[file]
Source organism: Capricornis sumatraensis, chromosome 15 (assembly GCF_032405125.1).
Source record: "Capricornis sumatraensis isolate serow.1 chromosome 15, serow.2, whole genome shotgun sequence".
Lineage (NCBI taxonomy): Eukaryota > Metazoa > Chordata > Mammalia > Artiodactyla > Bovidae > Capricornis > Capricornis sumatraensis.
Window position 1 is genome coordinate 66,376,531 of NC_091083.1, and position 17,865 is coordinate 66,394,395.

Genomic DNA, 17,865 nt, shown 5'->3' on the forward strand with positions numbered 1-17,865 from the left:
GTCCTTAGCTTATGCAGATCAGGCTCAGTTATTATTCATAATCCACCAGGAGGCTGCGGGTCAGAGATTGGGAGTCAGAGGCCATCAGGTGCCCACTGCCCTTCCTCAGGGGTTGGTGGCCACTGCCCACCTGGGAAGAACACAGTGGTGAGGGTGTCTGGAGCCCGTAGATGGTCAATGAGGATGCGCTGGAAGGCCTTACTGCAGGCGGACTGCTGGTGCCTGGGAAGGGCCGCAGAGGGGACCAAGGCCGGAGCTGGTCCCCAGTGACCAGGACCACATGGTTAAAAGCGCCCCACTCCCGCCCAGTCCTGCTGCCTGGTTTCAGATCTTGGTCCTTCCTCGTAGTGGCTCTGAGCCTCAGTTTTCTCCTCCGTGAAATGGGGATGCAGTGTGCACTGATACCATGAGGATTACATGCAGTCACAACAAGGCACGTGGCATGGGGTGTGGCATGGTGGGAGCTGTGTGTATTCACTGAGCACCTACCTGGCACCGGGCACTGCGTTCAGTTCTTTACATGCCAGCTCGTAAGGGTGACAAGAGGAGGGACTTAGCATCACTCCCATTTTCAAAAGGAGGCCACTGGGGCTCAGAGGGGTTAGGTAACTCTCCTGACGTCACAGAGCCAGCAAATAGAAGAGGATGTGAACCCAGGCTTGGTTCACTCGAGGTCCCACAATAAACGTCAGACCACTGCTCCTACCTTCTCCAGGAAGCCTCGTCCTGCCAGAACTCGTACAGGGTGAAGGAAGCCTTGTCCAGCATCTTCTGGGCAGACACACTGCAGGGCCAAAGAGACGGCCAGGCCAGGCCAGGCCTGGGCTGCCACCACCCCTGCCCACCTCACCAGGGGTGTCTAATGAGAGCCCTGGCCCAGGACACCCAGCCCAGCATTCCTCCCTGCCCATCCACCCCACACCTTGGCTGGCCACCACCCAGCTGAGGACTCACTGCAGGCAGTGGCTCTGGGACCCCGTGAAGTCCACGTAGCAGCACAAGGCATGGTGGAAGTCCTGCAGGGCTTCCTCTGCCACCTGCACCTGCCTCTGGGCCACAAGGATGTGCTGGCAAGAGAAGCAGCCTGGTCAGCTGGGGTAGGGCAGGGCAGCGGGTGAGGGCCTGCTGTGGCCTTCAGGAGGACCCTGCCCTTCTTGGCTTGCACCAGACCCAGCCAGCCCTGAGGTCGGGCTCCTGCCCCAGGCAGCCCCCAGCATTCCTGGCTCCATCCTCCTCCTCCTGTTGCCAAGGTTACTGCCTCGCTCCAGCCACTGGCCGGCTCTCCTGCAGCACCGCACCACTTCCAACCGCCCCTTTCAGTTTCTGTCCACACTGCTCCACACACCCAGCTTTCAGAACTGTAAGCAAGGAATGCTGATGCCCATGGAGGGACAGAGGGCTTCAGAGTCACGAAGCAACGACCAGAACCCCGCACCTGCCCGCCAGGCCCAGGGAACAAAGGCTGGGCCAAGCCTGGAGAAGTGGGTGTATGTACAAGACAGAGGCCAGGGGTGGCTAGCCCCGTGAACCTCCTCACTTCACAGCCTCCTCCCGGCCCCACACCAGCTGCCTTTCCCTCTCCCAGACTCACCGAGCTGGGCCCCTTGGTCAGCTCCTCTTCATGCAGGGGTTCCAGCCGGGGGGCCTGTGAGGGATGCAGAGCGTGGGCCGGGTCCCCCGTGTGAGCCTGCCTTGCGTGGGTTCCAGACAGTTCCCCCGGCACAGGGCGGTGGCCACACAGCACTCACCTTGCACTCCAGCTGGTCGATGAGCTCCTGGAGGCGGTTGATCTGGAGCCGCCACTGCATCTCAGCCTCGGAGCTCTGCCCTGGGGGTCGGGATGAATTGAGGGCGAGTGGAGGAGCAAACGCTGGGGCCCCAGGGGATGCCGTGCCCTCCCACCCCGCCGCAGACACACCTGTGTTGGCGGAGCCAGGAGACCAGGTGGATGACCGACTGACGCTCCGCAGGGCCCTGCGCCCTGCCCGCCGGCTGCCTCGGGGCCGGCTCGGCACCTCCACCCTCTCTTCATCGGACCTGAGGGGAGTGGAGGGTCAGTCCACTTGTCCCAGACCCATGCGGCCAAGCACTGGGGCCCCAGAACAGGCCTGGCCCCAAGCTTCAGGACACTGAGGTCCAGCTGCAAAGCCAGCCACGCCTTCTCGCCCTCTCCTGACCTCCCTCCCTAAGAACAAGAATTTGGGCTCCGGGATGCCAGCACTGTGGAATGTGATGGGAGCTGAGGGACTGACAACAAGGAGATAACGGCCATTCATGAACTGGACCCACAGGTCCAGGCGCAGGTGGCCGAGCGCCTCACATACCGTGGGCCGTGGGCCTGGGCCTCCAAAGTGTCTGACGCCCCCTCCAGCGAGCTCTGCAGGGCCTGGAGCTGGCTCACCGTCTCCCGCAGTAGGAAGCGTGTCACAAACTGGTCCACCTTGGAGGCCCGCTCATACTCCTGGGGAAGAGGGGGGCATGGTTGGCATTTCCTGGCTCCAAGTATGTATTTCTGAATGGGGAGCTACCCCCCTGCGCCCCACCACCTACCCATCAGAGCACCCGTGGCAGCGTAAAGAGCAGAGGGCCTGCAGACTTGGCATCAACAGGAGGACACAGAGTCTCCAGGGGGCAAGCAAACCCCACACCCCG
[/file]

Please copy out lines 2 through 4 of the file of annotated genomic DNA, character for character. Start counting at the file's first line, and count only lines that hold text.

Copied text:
Source record: "Capricornis sumatraensis isolate serow.1 chromosome 15, serow.2, whole genome shotgun sequence".
Lineage (NCBI taxonomy): Eukaryota > Metazoa > Chordata > Mammalia > Artiodactyla > Bovidae > Capricornis > Capricornis sumatraensis.
Window position 1 is genome coordinate 66,376,531 of NC_091083.1, and position 17,865 is coordinate 66,394,395.